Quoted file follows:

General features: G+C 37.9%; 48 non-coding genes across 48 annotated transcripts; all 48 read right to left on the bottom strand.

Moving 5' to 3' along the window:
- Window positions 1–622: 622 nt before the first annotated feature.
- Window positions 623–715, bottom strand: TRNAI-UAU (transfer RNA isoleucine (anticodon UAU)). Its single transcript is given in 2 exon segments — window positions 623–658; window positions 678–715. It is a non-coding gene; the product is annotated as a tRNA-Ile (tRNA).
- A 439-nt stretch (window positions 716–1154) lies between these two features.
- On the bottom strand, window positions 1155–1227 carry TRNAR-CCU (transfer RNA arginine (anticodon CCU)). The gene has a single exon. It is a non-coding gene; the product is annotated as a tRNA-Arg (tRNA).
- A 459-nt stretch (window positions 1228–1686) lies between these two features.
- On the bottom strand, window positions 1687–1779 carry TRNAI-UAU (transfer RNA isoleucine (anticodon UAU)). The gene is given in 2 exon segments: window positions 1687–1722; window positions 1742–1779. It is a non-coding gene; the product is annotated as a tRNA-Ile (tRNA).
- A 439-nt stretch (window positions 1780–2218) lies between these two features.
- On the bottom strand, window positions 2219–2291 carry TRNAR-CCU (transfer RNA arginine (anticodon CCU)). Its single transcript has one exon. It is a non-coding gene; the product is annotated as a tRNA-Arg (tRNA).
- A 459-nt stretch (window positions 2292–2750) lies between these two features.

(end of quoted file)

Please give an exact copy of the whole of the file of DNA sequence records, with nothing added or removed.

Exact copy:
General features: G+C 37.9%; 48 non-coding genes across 48 annotated transcripts; all 48 read right to left on the bottom strand.

Moving 5' to 3' along the window:
- Window positions 1–622: 622 nt before the first annotated feature.
- Window positions 623–715, bottom strand: TRNAI-UAU (transfer RNA isoleucine (anticodon UAU)). Its single transcript is given in 2 exon segments — window positions 623–658; window positions 678–715. It is a non-coding gene; the product is annotated as a tRNA-Ile (tRNA).
- A 439-nt stretch (window positions 716–1154) lies between these two features.
- On the bottom strand, window positions 1155–1227 carry TRNAR-CCU (transfer RNA arginine (anticodon CCU)). The gene has a single exon. It is a non-coding gene; the product is annotated as a tRNA-Arg (tRNA).
- A 459-nt stretch (window positions 1228–1686) lies between these two features.
- On the bottom strand, window positions 1687–1779 carry TRNAI-UAU (transfer RNA isoleucine (anticodon UAU)). The gene is given in 2 exon segments: window positions 1687–1722; window positions 1742–1779. It is a non-coding gene; the product is annotated as a tRNA-Ile (tRNA).
- A 439-nt stretch (window positions 1780–2218) lies between these two features.
- On the bottom strand, window positions 2219–2291 carry TRNAR-CCU (transfer RNA arginine (anticodon CCU)). Its single transcript has one exon. It is a non-coding gene; the product is annotated as a tRNA-Arg (tRNA).
- A 459-nt stretch (window positions 2292–2750) lies between these two features.